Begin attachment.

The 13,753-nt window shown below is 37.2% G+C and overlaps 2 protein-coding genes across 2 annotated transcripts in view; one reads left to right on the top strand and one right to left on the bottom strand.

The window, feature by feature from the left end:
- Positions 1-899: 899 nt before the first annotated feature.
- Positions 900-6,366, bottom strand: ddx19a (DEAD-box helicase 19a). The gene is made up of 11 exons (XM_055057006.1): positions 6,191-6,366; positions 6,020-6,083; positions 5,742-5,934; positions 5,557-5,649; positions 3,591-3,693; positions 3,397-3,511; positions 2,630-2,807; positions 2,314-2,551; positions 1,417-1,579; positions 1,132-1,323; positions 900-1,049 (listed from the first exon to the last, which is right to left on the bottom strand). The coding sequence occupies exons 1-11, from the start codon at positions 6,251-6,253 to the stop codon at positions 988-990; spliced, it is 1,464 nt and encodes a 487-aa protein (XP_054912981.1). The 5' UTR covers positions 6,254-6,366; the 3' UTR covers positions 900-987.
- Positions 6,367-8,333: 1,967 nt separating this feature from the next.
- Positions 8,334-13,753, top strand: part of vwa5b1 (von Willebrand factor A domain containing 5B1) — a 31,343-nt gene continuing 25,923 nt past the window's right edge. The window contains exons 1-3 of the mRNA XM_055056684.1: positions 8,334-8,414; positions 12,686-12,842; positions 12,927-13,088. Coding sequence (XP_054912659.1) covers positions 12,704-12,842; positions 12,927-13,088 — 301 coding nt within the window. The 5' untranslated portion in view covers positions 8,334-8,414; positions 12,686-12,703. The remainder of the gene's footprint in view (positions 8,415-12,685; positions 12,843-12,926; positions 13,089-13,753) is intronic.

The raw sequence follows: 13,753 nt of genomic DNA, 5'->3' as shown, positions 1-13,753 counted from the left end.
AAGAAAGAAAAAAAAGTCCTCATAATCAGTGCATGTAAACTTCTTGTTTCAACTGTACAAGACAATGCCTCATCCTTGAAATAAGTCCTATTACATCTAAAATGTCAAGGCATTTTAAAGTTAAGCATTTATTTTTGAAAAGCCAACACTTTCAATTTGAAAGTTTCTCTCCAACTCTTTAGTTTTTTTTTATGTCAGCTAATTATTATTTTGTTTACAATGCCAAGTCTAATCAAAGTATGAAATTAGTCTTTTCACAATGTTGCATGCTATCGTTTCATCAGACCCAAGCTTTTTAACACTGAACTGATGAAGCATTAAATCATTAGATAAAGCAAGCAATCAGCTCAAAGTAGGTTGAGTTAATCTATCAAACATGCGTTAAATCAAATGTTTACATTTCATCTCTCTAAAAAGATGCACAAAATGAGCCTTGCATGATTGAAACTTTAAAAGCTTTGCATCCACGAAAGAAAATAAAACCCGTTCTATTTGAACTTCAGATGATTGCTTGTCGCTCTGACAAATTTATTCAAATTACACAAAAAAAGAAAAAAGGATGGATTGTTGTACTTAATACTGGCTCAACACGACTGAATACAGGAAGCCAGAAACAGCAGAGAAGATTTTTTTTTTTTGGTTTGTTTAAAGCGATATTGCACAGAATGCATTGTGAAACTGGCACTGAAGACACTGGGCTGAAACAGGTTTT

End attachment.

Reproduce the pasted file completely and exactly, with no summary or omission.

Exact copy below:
The 13,753-nt window shown below is 37.2% G+C and overlaps 2 protein-coding genes across 2 annotated transcripts in view; one reads left to right on the top strand and one right to left on the bottom strand.

The window, feature by feature from the left end:
- Positions 1-899: 899 nt before the first annotated feature.
- Positions 900-6,366, bottom strand: ddx19a (DEAD-box helicase 19a). The gene is made up of 11 exons (XM_055057006.1): positions 6,191-6,366; positions 6,020-6,083; positions 5,742-5,934; positions 5,557-5,649; positions 3,591-3,693; positions 3,397-3,511; positions 2,630-2,807; positions 2,314-2,551; positions 1,417-1,579; positions 1,132-1,323; positions 900-1,049 (listed from the first exon to the last, which is right to left on the bottom strand). The coding sequence occupies exons 1-11, from the start codon at positions 6,251-6,253 to the stop codon at positions 988-990; spliced, it is 1,464 nt and encodes a 487-aa protein (XP_054912981.1). The 5' UTR covers positions 6,254-6,366; the 3' UTR covers positions 900-987.
- Positions 6,367-8,333: 1,967 nt separating this feature from the next.
- Positions 8,334-13,753, top strand: part of vwa5b1 (von Willebrand factor A domain containing 5B1) — a 31,343-nt gene continuing 25,923 nt past the window's right edge. The window contains exons 1-3 of the mRNA XM_055056684.1: positions 8,334-8,414; positions 12,686-12,842; positions 12,927-13,088. Coding sequence (XP_054912659.1) covers positions 12,704-12,842; positions 12,927-13,088 — 301 coding nt within the window. The 5' untranslated portion in view covers positions 8,334-8,414; positions 12,686-12,703. The remainder of the gene's footprint in view (positions 8,415-12,685; positions 12,843-12,926; positions 13,089-13,753) is intronic.

The raw sequence follows: 13,753 nt of genomic DNA, 5'->3' as shown, positions 1-13,753 counted from the left end.
AAGAAAGAAAAAAAAGTCCTCATAATCAGTGCATGTAAACTTCTTGTTTCAACTGTACAAGACAATGCCTCATCCTTGAAATAAGTCCTATTACATCTAAAATGTCAAGGCATTTTAAAGTTAAGCATTTATTTTTGAAAAGCCAACACTTTCAATTTGAAAGTTTCTCTCCAACTCTTTAGTTTTTTTTTATGTCAGCTAATTATTATTTTGTTTACAATGCCAAGTCTAATCAAAGTATGAAATTAGTCTTTTCACAATGTTGCATGCTATCGTTTCATCAGACCCAAGCTTTTTAACACTGAACTGATGAAGCATTAAATCATTAGATAAAGCAAGCAATCAGCTCAAAGTAGGTTGAGTTAATCTATCAAACATGCGTTAAATCAAATGTTTACATTTCATCTCTCTAAAAAGATGCACAAAATGAGCCTTGCATGATTGAAACTTTAAAAGCTTTGCATCCACGAAAGAAAATAAAACCCGTTCTATTTGAACTTCAGATGATTGCTTGTCGCTCTGACAAATTTATTCAAATTACACAAAAAAAGAAAAAAGGATGGATTGTTGTACTTAATACTGGCTCAACACGACTGAATACAGGAAGCCAGAAACAGCAGAGAAGATTTTTTTTTTTTGGTTTGTTTAAAGCGATATTGCACAGAATGCATTGTGAAACTGGCACTGAAGACACTGGGCTGAAACAGGTTTT